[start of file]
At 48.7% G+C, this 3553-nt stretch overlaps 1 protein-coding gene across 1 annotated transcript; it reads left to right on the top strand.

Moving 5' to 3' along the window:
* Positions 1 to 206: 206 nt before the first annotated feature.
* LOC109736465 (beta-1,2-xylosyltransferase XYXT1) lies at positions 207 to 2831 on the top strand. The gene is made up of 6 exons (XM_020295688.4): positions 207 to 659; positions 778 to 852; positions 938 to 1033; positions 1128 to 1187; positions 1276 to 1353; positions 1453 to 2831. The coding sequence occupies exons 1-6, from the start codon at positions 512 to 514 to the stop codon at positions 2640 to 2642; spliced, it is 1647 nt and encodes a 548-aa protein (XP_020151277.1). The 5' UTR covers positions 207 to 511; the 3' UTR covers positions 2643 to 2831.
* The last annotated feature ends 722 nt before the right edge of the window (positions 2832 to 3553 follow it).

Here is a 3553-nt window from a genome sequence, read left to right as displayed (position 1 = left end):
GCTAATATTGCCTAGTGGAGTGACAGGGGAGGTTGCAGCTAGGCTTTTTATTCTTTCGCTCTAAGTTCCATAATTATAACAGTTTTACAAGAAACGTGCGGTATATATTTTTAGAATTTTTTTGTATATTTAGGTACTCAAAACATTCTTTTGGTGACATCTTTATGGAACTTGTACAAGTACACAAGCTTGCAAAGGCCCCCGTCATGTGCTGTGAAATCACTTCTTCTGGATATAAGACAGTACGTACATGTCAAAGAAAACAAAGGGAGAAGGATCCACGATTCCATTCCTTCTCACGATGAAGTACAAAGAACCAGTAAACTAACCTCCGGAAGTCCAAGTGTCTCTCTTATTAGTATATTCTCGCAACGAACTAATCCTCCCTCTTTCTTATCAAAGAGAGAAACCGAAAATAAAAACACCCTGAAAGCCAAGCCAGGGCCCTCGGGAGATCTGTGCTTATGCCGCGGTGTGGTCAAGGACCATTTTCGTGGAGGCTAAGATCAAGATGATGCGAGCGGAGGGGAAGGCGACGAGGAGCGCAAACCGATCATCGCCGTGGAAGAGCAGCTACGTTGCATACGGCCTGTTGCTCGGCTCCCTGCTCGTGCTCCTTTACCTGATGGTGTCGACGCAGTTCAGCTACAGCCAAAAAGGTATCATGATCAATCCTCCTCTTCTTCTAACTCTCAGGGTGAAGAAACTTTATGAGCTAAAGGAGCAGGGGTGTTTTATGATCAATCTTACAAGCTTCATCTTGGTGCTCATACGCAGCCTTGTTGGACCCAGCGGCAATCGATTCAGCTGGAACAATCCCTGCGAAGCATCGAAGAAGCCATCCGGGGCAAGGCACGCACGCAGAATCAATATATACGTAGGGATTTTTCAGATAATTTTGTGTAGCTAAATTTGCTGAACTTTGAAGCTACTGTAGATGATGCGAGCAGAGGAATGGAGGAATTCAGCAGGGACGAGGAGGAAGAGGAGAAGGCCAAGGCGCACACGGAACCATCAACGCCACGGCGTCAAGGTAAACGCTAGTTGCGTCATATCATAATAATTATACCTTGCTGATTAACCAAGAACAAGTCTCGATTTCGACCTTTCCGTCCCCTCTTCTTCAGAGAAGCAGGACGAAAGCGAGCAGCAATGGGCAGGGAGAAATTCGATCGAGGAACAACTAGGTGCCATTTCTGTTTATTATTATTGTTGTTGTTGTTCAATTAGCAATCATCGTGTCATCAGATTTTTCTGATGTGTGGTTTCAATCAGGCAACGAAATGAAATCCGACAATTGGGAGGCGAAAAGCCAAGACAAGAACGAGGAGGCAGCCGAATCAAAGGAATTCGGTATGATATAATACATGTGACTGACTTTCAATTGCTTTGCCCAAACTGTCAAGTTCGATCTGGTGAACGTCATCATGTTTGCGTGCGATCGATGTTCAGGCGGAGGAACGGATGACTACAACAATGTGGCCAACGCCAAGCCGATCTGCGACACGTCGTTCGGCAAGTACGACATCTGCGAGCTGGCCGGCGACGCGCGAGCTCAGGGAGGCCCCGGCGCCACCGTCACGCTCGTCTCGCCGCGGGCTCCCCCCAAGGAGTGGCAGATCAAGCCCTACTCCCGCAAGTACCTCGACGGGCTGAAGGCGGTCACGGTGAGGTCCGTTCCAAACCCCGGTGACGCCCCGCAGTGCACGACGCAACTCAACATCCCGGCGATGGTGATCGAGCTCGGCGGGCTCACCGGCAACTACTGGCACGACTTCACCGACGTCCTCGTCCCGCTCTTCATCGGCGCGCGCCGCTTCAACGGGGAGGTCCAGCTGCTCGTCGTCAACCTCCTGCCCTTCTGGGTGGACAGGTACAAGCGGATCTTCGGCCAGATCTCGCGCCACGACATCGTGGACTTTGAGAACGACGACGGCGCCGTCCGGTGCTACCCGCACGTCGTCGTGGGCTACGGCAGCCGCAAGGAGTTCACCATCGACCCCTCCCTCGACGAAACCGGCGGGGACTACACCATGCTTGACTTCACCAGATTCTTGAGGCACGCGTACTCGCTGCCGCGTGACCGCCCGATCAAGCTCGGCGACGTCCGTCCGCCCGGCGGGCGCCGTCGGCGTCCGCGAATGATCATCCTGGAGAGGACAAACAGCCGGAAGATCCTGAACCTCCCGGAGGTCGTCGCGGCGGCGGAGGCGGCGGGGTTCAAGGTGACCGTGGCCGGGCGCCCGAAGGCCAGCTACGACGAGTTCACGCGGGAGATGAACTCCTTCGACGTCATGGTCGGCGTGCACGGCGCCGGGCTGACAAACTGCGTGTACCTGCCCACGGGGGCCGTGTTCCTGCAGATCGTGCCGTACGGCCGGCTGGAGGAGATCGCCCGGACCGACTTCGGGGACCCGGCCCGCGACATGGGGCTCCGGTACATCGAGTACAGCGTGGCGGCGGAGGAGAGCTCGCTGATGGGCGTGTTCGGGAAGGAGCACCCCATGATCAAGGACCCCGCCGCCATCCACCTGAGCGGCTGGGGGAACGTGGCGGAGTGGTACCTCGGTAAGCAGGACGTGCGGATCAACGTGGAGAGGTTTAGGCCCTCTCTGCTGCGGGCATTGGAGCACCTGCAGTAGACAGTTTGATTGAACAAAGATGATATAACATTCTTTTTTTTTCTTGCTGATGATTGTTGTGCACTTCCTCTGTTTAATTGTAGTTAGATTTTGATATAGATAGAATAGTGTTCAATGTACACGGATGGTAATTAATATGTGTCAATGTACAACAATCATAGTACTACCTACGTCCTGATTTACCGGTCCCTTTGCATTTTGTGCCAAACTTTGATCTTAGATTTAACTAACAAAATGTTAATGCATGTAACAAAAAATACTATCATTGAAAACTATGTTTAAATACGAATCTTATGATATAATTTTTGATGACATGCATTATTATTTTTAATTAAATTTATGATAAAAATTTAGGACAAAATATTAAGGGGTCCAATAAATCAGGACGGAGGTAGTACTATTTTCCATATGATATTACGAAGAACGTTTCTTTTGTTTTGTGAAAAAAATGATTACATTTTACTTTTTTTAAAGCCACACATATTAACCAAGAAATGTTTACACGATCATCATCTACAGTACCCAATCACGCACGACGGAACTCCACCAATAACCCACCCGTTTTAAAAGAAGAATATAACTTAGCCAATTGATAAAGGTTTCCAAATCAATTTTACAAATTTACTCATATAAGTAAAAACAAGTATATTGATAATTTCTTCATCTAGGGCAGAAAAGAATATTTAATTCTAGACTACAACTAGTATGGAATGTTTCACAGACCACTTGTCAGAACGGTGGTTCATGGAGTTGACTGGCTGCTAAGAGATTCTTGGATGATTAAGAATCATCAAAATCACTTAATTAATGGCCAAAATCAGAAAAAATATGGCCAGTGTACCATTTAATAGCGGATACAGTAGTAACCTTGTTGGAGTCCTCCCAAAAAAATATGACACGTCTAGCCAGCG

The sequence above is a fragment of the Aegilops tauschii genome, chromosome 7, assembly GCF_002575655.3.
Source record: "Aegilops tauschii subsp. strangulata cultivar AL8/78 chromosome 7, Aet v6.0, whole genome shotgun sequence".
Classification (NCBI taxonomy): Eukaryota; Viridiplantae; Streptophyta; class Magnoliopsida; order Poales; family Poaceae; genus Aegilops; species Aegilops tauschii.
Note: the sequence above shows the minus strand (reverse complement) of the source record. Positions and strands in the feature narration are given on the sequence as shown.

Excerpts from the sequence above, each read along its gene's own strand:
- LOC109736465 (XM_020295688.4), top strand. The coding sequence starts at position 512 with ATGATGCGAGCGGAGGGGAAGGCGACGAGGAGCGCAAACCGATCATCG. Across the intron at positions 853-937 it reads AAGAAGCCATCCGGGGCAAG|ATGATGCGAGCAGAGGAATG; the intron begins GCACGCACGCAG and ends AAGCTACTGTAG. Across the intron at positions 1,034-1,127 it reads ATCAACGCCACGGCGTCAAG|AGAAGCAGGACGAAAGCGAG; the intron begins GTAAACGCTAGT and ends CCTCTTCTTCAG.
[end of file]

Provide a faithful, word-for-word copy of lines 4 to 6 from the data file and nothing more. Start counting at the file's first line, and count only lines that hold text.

* LOC109736465 (beta-1,2-xylosyltransferase XYXT1) lies at positions 207 to 2831 on the top strand. The gene is made up of 6 exons (XM_020295688.4): positions 207 to 659; positions 778 to 852; positions 938 to 1033; positions 1128 to 1187; positions 1276 to 1353; positions 1453 to 2831. The coding sequence occupies exons 1-6, from the start codon at positions 512 to 514 to the stop codon at positions 2640 to 2642; spliced, it is 1647 nt and encodes a 548-aa protein (XP_020151277.1). The 5' UTR covers positions 207 to 511; the 3' UTR covers positions 2643 to 2831.
* The last annotated feature ends 722 nt before the right edge of the window (positions 2832 to 3553 follow it).

Here is a 3553-nt window from a genome sequence, read left to right as displayed (position 1 = left end):